I’ve spent a lot of time in the last few weeks doing promotional plans, discussing pricing with my clients and how best to control every day and promotional retails.  Managing your landed cost might be the most important external factor in achieving the right retail on shelf.  While you cannot control the margins for distributor or retailer, you can control or at least manage the landed cost.

Landed cost is the everyday price at which the distributor owns the product in their warehouse.  If you deliver your product to the distributor, then the price you sell it to them for is the landed cost.  If the distributor picks up the product, then the landed cost is your price plus the freight burden they add to the product to move it their warehouse. 

For the last 20 years, the large distributors have been both consolidating at a furious rate, following retail consolidations, and ratcheting down their own margins through negotiations with these larger and larger retailers.  The result is that they have talked themselves into contracts with the largest of retailers which are not profitable.  Backed against the wall, they are looking in every direction for revenue streams to return to balance. 

Logistics has always been a profit center for these companies, but in recent years they have gotten more aggressive in padding freight burdens and hiding revenue below the landed cost line.   Freight burdens have miraculously gone up even as fuel prices have gone down.  To reap these revenue rewards, distributors have been pushing manufacturers to let them pick up.  In many cases, the distributor should be able to move goods more efficiently than a manufacturer.  They operate at greater volume and can get better rates from carriers when not using their own trucks.  Arranging freight, dealing with late loads and delivery appointments can be both frustrating and costly for vendors.  That said, it is critical manufacturers have a watchful eye on pricing and underlying freight burdens.  I have seen several cases where new brands and products have nearly been killed by the heavy hand of a distributor’s transportation department.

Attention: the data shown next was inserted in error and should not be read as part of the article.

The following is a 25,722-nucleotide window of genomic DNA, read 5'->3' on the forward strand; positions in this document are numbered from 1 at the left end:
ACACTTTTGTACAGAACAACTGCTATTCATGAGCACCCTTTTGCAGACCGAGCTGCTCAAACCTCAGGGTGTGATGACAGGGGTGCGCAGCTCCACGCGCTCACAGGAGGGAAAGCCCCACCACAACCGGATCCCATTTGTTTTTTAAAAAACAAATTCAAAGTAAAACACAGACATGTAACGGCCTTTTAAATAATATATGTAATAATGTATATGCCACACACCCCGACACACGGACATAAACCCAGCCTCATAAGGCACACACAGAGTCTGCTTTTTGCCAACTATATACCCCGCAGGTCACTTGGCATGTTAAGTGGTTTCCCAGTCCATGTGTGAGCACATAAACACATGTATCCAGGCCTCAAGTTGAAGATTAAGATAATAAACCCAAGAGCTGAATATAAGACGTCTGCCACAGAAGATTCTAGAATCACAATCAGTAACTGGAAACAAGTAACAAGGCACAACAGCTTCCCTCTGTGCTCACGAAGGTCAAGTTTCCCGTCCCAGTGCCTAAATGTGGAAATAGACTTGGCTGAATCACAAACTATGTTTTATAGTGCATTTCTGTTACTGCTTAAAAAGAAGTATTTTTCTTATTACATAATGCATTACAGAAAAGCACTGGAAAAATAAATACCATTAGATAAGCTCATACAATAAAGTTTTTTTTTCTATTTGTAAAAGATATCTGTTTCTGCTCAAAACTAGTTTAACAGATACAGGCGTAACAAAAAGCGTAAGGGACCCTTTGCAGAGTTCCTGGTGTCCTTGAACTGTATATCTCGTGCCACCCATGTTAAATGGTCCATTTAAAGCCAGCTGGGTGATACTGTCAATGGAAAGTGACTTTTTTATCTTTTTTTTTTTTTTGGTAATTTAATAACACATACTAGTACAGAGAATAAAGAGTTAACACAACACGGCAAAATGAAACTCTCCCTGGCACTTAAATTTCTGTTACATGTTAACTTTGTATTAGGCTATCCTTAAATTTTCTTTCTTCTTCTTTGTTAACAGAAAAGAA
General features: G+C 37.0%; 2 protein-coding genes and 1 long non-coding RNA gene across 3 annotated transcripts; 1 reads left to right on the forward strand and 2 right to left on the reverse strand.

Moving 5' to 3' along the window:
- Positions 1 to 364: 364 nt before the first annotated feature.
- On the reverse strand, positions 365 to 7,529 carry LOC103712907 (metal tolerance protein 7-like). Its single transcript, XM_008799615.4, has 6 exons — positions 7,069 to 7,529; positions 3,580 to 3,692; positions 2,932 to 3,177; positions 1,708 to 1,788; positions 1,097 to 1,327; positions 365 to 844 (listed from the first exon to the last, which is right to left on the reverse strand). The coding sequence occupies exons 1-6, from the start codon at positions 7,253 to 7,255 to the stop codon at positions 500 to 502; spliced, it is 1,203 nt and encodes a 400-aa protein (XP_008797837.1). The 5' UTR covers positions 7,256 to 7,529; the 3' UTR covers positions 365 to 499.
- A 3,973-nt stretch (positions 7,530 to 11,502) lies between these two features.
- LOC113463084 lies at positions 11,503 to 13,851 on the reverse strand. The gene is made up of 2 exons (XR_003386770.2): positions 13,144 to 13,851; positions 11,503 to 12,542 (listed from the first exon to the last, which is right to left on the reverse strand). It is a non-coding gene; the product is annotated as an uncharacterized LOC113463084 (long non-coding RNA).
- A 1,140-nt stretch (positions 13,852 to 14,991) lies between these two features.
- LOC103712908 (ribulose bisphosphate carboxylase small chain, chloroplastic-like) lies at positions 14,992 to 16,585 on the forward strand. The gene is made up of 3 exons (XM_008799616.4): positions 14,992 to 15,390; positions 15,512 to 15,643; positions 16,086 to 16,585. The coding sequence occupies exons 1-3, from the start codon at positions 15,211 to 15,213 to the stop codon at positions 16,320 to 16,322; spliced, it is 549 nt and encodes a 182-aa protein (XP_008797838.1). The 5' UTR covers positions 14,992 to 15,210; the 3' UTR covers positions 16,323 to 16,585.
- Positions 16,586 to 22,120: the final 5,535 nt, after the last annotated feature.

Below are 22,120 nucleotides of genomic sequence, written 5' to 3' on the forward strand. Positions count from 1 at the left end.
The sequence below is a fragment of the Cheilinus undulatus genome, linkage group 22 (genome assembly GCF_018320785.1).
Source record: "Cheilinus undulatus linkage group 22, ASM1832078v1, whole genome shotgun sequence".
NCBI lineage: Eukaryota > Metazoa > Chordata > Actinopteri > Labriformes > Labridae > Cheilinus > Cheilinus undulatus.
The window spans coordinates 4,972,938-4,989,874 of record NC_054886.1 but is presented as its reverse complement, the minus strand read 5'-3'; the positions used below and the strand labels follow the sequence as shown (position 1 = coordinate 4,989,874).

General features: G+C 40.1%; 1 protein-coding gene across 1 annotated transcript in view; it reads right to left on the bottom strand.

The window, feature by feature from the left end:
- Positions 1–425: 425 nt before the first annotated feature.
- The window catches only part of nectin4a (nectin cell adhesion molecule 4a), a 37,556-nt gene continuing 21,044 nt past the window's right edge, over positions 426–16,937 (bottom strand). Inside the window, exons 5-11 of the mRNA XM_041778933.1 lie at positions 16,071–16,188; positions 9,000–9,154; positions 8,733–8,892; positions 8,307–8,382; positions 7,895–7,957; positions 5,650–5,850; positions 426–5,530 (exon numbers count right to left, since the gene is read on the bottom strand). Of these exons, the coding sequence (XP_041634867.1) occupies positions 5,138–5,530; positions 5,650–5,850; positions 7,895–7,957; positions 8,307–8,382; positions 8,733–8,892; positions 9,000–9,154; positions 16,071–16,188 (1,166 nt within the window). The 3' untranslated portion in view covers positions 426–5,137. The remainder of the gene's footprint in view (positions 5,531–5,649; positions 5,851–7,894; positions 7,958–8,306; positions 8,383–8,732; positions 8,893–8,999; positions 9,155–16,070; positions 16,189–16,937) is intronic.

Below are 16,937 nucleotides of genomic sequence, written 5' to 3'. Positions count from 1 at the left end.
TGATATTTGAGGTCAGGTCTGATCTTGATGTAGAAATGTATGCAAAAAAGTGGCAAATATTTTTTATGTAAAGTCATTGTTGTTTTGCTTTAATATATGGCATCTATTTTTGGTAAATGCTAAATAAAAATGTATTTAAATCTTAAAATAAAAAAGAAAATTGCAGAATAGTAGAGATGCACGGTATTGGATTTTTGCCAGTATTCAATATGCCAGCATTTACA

Even if a manufacturer holds steady with their pricing, creeping freight burdens can create unplanned price increases and upend your retail pricing strategy.  Each time these minute increases happen, retailers take the opportunity to review your pricing; often adding their own margin padding.  In the last year, we have seen several examples of key account retails moving from competitive price points such as $1.99 or $2.99 to less attractive pricing due to freight changes alone.  This can be deadly for sales and very difficult to correct.

So, what is a manufacturer to do?  Delivering your products is the only way to truly control landed cost.  It may not however be your best solution; especially if you are a new vendor or have low volume.  Do your homework and know what it takes to move product to each distributor warehouse.  Engage your distributor to review costs; matching these up with your own calculations.  If they seem out of line, say something.  If you are polite and persistent, your buyer and their transportation team will usually be helpful in finding a fair solution. It might not be the sexiest thing you do to build your brand, but the success of your products may depend on it.